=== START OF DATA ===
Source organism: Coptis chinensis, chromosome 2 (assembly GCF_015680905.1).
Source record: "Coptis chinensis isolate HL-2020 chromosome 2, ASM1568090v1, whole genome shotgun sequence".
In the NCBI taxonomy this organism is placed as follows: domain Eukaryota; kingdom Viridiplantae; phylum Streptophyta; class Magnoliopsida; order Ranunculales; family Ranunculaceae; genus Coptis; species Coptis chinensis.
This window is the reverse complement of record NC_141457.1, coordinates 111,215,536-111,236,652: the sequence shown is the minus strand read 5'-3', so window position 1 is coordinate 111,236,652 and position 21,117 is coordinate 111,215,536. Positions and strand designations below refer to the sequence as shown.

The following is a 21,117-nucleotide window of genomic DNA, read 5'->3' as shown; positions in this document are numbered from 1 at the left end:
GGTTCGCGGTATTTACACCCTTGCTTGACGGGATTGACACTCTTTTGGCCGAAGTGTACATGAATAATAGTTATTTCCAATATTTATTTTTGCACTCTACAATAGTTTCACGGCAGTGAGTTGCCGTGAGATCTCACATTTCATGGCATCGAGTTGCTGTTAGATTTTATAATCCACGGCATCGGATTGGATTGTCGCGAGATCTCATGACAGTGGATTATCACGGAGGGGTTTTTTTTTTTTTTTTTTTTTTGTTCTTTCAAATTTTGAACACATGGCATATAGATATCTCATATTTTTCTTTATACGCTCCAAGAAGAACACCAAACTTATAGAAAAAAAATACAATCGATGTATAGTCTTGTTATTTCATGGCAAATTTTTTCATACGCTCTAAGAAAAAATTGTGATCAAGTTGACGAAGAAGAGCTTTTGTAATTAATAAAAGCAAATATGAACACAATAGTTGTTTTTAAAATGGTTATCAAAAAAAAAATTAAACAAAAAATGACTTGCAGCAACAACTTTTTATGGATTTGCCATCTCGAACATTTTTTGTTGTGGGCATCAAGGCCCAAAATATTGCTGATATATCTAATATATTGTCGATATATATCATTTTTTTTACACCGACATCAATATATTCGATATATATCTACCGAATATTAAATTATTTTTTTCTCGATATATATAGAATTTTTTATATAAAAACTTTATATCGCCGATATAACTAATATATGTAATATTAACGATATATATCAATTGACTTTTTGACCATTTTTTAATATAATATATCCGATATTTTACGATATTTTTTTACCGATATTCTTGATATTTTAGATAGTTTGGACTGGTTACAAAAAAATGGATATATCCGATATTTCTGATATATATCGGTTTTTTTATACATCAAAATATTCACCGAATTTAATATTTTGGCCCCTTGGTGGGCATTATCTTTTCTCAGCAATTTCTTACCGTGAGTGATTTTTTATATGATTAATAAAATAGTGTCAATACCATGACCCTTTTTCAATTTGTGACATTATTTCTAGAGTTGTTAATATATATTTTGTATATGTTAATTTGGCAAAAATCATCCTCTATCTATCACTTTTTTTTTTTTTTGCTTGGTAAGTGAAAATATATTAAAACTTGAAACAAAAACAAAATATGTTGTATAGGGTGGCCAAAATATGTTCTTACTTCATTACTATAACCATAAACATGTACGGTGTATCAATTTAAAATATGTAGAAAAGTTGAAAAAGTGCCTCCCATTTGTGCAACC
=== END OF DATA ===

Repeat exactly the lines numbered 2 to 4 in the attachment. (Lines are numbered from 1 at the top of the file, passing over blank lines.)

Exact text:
Source record: "Coptis chinensis isolate HL-2020 chromosome 2, ASM1568090v1, whole genome shotgun sequence".
In the NCBI taxonomy this organism is placed as follows: domain Eukaryota; kingdom Viridiplantae; phylum Streptophyta; class Magnoliopsida; order Ranunculales; family Ranunculaceae; genus Coptis; species Coptis chinensis.
This window is the reverse complement of record NC_141457.1, coordinates 111,215,536-111,236,652: the sequence shown is the minus strand read 5'-3', so window position 1 is coordinate 111,236,652 and position 21,117 is coordinate 111,215,536. Positions and strand designations below refer to the sequence as shown.